Armenian among those marking sad anniversary, NJ
April 15 2005

Armenian among those marking sad anniversary

Friday, April 15, 2005


ORADELL – Ninety years later, Rahan Kachian still has the nightmares.

In the daylight, she is healthy and happy. The horrors of her youth
in Turkey are memories.

But at night, she is five years old again. Burying the remains of her
beheaded father in the family vineyard. Running. Watching strangers
burn churches filled with people. Hiding between mattresses.

Seeing her 2-year-old brother, Kourken, die of starvation.

“I was 5 years old but I remember,” said Kachian, 94, of Oradell. “I

It’s a history Kachian and fellow survivors of the 1915 Armenian
massacre are trying to bring to light. The Turkish government denies
the killings were state-sponsored genocide.

On April 24, Armenians will gather in New York to mark the 90th
anniversary of the Turkish government’s arrest of more than 200
Armenian community leaders. That date is considered the beginning of
a genocide that took the lives of more than 1 million Armenians in
three years.

There will be services held at three New York cathedrals and a
remembrance in Times Square on that day.

“The genocide is a current issue,” said Ken Sarajian, a relative
through marriage of Kachian and an organizer of the New York events.
“It’s about justice, it’s about the prevention of genocide and what
happened in Germany, Cambodia, Rwanda, Darfur. The threat of genocide
still exists in the world today.”

For Kachian, the genocide is current because the memories are still
so fresh.

“How could they deny it when they killed everybody?” she asks.

Kachian’s earliest memories go back to age 3, when she lived with her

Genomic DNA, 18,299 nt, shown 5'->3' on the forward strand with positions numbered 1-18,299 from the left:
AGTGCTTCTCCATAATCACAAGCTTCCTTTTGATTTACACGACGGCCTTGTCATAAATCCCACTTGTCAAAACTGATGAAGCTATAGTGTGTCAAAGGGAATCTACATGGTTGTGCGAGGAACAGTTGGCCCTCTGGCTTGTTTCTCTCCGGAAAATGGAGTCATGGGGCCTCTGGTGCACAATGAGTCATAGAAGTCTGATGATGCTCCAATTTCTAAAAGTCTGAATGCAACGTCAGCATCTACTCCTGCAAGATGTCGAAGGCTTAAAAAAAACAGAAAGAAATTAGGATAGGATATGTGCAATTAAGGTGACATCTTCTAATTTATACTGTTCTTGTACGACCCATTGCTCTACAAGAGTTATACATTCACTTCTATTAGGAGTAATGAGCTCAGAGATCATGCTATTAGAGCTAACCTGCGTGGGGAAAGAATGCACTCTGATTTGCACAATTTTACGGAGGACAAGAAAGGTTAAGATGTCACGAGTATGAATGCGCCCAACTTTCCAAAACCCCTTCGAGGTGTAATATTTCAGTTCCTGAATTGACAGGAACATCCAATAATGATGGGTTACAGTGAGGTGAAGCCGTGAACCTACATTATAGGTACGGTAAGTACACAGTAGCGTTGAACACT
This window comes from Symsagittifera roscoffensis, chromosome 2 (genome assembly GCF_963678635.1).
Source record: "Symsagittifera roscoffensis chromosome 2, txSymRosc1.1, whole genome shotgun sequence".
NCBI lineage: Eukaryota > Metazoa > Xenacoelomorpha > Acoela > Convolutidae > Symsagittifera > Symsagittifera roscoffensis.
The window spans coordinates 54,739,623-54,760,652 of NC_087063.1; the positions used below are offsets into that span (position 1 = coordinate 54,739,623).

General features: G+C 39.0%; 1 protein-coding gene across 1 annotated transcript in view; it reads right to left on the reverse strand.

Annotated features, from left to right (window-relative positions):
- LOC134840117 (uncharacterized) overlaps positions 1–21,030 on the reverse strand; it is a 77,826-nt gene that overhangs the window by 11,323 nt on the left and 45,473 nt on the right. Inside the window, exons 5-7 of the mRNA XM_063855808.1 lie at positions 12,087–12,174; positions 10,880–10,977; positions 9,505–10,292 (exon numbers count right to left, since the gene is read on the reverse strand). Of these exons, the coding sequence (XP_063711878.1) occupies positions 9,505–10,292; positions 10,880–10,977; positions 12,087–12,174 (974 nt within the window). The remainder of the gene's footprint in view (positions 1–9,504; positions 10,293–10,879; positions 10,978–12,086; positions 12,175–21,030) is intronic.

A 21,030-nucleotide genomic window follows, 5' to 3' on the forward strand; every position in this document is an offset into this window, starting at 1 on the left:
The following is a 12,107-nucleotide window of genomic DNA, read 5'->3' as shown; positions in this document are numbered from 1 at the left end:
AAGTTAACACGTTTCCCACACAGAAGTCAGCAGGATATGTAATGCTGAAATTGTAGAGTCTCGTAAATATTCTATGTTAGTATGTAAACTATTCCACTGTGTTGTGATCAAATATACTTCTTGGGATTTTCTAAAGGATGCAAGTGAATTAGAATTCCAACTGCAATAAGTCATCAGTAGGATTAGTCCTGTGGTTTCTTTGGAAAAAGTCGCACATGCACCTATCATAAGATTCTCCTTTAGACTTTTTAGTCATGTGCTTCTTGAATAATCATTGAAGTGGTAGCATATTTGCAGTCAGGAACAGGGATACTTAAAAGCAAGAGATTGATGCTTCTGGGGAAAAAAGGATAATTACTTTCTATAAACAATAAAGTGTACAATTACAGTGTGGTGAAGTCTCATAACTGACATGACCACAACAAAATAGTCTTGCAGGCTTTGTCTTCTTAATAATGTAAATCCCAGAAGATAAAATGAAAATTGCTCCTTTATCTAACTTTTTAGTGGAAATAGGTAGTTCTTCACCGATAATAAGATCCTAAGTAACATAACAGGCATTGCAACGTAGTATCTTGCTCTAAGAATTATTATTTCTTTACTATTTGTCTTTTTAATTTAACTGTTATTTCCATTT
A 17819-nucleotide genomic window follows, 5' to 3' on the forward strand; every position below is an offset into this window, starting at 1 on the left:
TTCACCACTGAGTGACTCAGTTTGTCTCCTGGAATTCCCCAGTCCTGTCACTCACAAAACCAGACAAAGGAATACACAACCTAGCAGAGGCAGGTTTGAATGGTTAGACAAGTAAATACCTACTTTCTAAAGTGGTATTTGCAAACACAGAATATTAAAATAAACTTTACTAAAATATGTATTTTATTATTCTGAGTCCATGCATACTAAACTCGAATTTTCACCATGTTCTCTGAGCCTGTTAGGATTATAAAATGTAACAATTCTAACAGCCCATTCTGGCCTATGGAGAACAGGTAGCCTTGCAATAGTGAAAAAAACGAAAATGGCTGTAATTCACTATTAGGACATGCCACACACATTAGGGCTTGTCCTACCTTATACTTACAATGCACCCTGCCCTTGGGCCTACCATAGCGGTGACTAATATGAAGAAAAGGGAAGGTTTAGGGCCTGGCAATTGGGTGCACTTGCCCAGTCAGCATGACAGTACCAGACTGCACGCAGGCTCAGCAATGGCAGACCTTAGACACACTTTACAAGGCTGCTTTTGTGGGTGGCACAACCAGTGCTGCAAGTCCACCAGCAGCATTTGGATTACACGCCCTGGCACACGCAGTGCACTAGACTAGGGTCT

father, sister and brother on a plantation in the village of Segham.
Her mother died in childbirth.

The family had vineyards, a large farm, a lake and animals. Her
father, Mardiros Delerian, was a university professor and also sold
the excess produce from the farm in the city.

“It was beautiful,” Kachian said. “We had everything we could want.”

Then, one morning, that all changed.

Turkish soldiers came to her village and began shooting her
neighbors. Kachian, her elder sister Marinos, and her brother hid.
Kachian’s father ran to woods behind the house where he was found,
shot and beheaded.

Though Kachian did not know it at the time, the Turkish government
had ordered the deportation of Armenians to the Der El Zor desert,
according to Western history books. The deportations are thought, by
some scholars, to have been spurred by an Armenian movement for an
independent state.

Kachian believes the Turkish government wanted to seize the land of
the Armenians to increase its wealth.

When Turkish soldiers came, Kachian and her siblings fled to a
Turkish friend’s house in a nearby city. An aunt later made it to the
same friend’s house after being shot and left for dead by the

Soon after their arrival, their family friend died and her sister
forced the Armenians to work the land for free in exchange for a
place to hide. At 5, Kachian had to tend the lambs and sheep. If she
lost one, she was beaten, she said. She and her siblings were given
crusts of bread to eat. Her brother eventually starved to death.

Kachian survived by eating wild vegetables as she tended the flocks.

Eventually, after the killings stopped, she escaped with her sister
to an orphanage. Her sister was married to an Armenian who had become
a U.S. citizen and soldier. He sent money to bring his wife to the
United States. The pair brought Kachian to New York to live with them
when she was about 17.

“When I came to the U.S., I wasn’t afraid to walk down the street,”
Kachian said.

She also wasn’t afraid to tell others what she remembered of the
genocide. But even now, she sometimes wakes up frightened, from the